Once he was gone, Delaney crawled into the corner of her room and curled her knees up to her chest. Slowly, hard, heavy sobs worked their way out of her, but she covered her mouth to hold them in. She had to have done something wrong. She was being punished for something. She looked up as tears rolled down over her fingers and thought, ‘What did I do to deserve this?”
I stand upright on my toes. Straight, tall, indifferent. People mill around me, gathering closer to the pole from which I hang. I can fill their eyes trained on me as they gaze at my tortured body. Scars zig-zag up and down my body in an array of welts and deeply cut wounds.
I can still hear the whirl of the whip as it slices through the air, breaking the sound barrier, and slaps across my back. Scarring me for life. The price that I paid for my freedom.
I stand upright because everyone is watching. Everyone wants to know if their young leader will still lead them out of bondage. I stand upright, my hands hanging from the pole above my head, to make sure they know I’m not quitting.
I was walking through the hallways before I noticed it–just a small piece of paper which jutted from a locker. I shouldn’t have cared, but I did. I shouldn’t have stepped forward to grasp it…but I did. Although I didn’t feel anything as I lifted it up to my eyes, I knew something inside of me had changed.
When I read the words written in a masculine scroll, I knew without a doubt that I had accepted a mission without knowing it. That no matter what lie I fabricated, it was my duty to carry out the note’s message. I knew that this mission would change my life. Forever.
My life is nothing more than a lie, fabricated by the stories I’ve been forced to live out.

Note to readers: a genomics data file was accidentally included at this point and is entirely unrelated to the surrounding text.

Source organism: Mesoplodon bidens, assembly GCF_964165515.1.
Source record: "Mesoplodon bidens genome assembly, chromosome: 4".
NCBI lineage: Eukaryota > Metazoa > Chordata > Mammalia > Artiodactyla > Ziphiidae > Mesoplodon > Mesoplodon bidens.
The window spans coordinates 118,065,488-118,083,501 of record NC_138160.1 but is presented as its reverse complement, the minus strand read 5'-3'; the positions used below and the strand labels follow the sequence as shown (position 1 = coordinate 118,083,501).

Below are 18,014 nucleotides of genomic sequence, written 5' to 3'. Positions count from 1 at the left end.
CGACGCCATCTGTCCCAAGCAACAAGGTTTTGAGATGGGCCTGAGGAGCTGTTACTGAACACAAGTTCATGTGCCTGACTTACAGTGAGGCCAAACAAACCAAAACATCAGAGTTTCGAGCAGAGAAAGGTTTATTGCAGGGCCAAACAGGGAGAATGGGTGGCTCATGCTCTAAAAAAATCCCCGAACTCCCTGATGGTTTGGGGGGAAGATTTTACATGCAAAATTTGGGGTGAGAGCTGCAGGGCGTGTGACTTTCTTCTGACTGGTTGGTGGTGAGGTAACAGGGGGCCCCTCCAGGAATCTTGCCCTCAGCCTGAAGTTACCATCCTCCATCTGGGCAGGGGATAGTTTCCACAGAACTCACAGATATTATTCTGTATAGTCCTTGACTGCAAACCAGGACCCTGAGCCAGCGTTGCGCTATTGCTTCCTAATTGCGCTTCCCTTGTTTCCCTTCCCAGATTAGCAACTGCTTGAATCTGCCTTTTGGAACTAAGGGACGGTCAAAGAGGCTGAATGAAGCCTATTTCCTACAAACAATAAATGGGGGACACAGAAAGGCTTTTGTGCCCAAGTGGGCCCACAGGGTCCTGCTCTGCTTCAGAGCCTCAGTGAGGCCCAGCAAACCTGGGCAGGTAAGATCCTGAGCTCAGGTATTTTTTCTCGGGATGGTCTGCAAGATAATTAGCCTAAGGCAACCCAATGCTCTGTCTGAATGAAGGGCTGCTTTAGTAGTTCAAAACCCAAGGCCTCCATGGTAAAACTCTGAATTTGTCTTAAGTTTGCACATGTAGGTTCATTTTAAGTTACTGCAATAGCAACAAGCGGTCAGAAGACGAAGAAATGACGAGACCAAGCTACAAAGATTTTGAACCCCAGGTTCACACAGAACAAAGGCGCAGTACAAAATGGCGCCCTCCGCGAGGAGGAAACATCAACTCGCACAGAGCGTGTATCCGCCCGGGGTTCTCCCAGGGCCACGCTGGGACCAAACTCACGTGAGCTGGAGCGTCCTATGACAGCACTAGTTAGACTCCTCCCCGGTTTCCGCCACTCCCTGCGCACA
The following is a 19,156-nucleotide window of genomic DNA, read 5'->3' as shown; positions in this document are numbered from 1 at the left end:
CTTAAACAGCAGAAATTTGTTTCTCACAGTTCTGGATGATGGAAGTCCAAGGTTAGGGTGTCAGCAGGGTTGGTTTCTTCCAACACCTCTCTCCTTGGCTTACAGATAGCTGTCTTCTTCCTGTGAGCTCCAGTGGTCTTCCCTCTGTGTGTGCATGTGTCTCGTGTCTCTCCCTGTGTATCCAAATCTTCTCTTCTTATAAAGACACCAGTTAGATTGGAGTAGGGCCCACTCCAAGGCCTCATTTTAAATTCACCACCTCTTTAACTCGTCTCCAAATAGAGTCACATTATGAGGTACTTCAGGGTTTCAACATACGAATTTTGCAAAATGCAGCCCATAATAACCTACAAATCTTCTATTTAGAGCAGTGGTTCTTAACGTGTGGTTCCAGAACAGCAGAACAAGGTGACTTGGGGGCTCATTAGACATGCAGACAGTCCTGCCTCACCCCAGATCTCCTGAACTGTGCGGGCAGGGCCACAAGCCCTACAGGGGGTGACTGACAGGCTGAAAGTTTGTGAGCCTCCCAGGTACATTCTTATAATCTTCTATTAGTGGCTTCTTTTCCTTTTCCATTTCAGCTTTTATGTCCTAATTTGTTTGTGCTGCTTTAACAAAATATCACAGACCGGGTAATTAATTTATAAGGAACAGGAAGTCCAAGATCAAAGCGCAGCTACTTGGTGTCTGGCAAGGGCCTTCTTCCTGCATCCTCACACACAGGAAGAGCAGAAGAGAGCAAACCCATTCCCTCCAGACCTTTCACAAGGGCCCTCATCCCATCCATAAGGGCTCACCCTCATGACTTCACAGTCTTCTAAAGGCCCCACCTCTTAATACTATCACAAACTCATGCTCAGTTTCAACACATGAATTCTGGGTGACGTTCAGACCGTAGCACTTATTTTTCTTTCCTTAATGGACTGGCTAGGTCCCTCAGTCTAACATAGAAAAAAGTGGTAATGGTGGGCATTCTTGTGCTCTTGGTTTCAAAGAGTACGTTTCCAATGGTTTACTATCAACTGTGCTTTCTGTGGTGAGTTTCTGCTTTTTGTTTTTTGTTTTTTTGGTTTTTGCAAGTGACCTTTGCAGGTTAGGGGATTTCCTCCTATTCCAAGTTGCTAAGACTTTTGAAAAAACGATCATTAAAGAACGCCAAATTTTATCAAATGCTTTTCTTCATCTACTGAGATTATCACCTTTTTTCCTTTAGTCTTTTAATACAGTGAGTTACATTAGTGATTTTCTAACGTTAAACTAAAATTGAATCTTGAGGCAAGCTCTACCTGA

I can never be myself. I do not know who I am.
Because my whole life has been fabricated by this one truth:
If anyone finds out my identity, I. Will die.
“Anyone can hide. Facing up to things, working through them, that’s what makes you strong.”
I was walking through the hallways before I noticed it–a small piece of paper that jutted from a locker. I shouldn’t have cared, but I did. I shouldn’t have stepped forward to grasp it…but I did. Although I didn’t feel anything as I lifted it up to my eyes, I knew something inside of me had changed.
When I read the words, I knew without a doubt that I had accepted a mission without knowing it. That no matter what lie I fabricated, it was my duty to carry out the note’s message. I knew that this mission would change my life forever.
There are seven lords who rule seven cities in the country of Alikahtolm. As rulers over us, they are vicious and cruel. Nothing seems to be able to penetrate their forces, so it is with a fading hope we continue to march on through our day. Hoping -no praying -for a deliver to save us.
We have not heard in four hundred years. Many of us have lost the remnant of hope that we possessed.
“You’re such a fucking–how does anyone STAND you?”
“Just answer the fucking question, Jan!”
Shit. He’d stalled enough for her, apparently, but he had no idea what to tell her.
He ran a hand through his hair, looking at the ground.
“It’s pathetic. It’s pathetic and you’ll hate me.”
Frankly, it was amazing she didn’t already.
When I saw my picture on their magazine, my heart swelled in fear. It didn’t matter that they had covered my face with a black box . . . I didn’t feel any safer. I studied my clothes and hair in the photo. Without further thought, I ripped my hair from its bun and braided it down my back. I took a soiled handkerchief from my laundry basket and secured it around my hair. Then, I went inside the hut and found the clothes I had worn. I hesitated for a brief moment before casting the dress into the fire. My very last outfit . . . burned because of a simple picture.